XenServer Management on Steroids with SCVMM 2012 Part 3

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Glad your still with me for Part 3,  In Part 2 we discussed how to create  Runas account’s, and adding your host’s to SCVMM 2012. Now that your host’s are added it’s time to dig into creating your private cloud!

Creating your private clouds – Delegation of administration

I would like to first start off by saying, my main focus of this article was to show how I am using SCVMM 2012 to fill the XenServer management gaps. SCVMM’s 2012 private cloud functionality has a lot more features and benefit’s than I will be touching on.

The beautiful thing about SCVMM 2012 and private cloud’s is it not only provides self-service, and advanced delegation of administration, but it also provides you the ability to receive carved out resources from the “XenServer Pool”. Essentially from an end user perspective you’ve taken the need out for them to care about the back end plumbing involved, and your able to just provide a service. SCVMM 2012 enables the ability for you to pretty much become your own service provider to your internal organization.

Throughout Part’s 3,4, and 5 I’m going to dive into the self-service / delegation of administration functionality and put it together with a school based scenario.

Creating your Private Cloud

In this section I’m going to walk through creating your private cloud.

1. Our first step is to to achieving self-service administration is to create you Private Cloud. As you can see in Figure 26 on the left viewing pane click “VMs and Services” This will bring us to “VMs and Services” pane.

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Figure 26
– Creating a Private Cloud

2. Once we are in the “VMs and Services “ section, you will see at the top of the screen the option for “Create Cloud” which is shown in Figure 27click this to open up the “Create Cloud Wizard”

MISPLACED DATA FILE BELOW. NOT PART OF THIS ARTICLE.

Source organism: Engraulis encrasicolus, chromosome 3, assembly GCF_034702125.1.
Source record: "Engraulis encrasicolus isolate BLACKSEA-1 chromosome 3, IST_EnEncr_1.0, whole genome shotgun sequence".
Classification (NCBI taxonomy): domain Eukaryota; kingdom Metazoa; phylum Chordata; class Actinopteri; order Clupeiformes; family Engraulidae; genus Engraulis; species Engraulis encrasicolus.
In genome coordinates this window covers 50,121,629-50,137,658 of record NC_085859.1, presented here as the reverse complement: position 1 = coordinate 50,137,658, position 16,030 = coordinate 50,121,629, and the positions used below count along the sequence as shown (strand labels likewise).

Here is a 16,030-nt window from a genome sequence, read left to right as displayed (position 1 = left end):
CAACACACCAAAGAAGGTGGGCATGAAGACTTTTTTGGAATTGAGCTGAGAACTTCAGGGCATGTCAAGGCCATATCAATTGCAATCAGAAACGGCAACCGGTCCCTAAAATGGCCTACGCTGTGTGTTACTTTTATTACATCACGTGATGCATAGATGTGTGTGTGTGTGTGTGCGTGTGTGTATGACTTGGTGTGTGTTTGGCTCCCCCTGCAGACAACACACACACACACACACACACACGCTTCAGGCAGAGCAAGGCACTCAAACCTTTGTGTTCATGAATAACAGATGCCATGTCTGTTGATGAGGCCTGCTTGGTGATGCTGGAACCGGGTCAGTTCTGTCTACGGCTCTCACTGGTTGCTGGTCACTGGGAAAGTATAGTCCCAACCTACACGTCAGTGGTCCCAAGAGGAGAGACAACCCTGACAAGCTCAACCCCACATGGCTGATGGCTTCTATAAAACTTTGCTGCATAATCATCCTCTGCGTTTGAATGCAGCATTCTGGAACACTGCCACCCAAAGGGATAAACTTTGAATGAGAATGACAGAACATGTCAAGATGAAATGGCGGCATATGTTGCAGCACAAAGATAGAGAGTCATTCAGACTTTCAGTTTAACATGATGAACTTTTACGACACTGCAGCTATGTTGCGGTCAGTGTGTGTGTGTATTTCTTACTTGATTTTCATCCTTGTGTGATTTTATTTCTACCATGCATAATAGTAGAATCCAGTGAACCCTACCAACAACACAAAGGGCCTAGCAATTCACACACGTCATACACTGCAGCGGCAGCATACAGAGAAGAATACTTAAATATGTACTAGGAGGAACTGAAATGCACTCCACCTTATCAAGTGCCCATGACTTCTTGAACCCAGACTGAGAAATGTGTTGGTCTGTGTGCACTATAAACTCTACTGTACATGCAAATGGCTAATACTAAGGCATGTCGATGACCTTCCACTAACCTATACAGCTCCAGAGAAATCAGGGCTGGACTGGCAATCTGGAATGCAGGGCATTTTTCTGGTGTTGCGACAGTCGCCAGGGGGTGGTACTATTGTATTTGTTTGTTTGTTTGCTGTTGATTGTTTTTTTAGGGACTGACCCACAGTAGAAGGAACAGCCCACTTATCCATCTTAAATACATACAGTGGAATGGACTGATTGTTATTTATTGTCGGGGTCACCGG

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Figure 27
– Creating a Private Cloud

3. Enter a Name and Description for your new Cloud as seen in Figure 28.Click “Next” to continue.

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Figure 28
– Creating a Private Cloud

4. Here is where we select the “Resources” or Physical Hosts that will be carved up in this Private Cloud. As you can see in Figure 29 I selected “XenServer DEV” which was a host group I created referencing back to Figure 19 in Part 2 . Click “Next” to proceed.

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Figure 29
– Creating a Private Cloud

5. Network’s defined in XenServer Resource Pool are pulled into SCVMM 2012. The names of these network’s can be changed under the “Settings” and “Logical Networks” section in the SCVMM console. As you can see in Figure 30 I have a logical network called “VLAN 55-Lab” I’m selecting this network for the Private Cloud. If other networks are chosen they will be available as networks which can be attached to existing, and newly created Virtual Machines.

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Figure 30
– Creating a Private Cloud

6. If your looking to add a load balancer to your Private Cloud it can be added from this section. You can always add one in the future by editing the properties of your Private Cloud. As you can see in Figure 31Microsoft NLB (Network Load balancing) is pre added into SCVMM 2012 as an option.